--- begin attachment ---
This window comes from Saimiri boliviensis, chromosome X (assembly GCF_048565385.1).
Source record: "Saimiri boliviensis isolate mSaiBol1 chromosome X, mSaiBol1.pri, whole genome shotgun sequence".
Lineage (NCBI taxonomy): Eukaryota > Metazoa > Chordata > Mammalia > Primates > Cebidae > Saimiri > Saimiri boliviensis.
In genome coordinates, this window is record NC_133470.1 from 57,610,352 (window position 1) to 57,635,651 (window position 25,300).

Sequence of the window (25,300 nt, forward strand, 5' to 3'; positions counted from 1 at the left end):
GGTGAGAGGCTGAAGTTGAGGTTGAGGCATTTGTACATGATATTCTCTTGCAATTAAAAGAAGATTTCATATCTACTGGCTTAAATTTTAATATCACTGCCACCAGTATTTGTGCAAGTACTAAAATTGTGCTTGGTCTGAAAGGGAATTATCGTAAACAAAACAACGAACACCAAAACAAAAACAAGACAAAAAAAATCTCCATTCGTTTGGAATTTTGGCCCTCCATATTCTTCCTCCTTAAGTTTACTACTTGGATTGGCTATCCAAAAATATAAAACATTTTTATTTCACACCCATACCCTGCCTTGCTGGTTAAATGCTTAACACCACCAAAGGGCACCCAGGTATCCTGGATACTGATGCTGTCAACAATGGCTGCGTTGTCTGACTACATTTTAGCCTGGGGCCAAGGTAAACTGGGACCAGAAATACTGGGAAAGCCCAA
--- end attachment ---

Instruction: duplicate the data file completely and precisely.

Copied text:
This window comes from Saimiri boliviensis, chromosome X (assembly GCF_048565385.1).
Source record: "Saimiri boliviensis isolate mSaiBol1 chromosome X, mSaiBol1.pri, whole genome shotgun sequence".
Lineage (NCBI taxonomy): Eukaryota > Metazoa > Chordata > Mammalia > Primates > Cebidae > Saimiri > Saimiri boliviensis.
In genome coordinates, this window is record NC_133470.1 from 57,610,352 (window position 1) to 57,635,651 (window position 25,300).

Sequence of the window (25,300 nt, forward strand, 5' to 3'; positions counted from 1 at the left end):
GGTGAGAGGCTGAAGTTGAGGTTGAGGCATTTGTACATGATATTCTCTTGCAATTAAAAGAAGATTTCATATCTACTGGCTTAAATTTTAATATCACTGCCACCAGTATTTGTGCAAGTACTAAAATTGTGCTTGGTCTGAAAGGGAATTATCGTAAACAAAACAACGAACACCAAAACAAAAACAAGACAAAAAAAATCTCCATTCGTTTGGAATTTTGGCCCTCCATATTCTTCCTCCTTAAGTTTACTACTTGGATTGGCTATCCAAAAATATAAAACATTTTTATTTCACACCCATACCCTGCCTTGCTGGTTAAATGCTTAACACCACCAAAGGGCACCCAGGTATCCTGGATACTGATGCTGTCAACAATGGCTGCGTTGTCTGACTACATTTTAGCCTGGGGCCAAGGTAAACTGGGACCAGAAATACTGGGAAAGCCCAA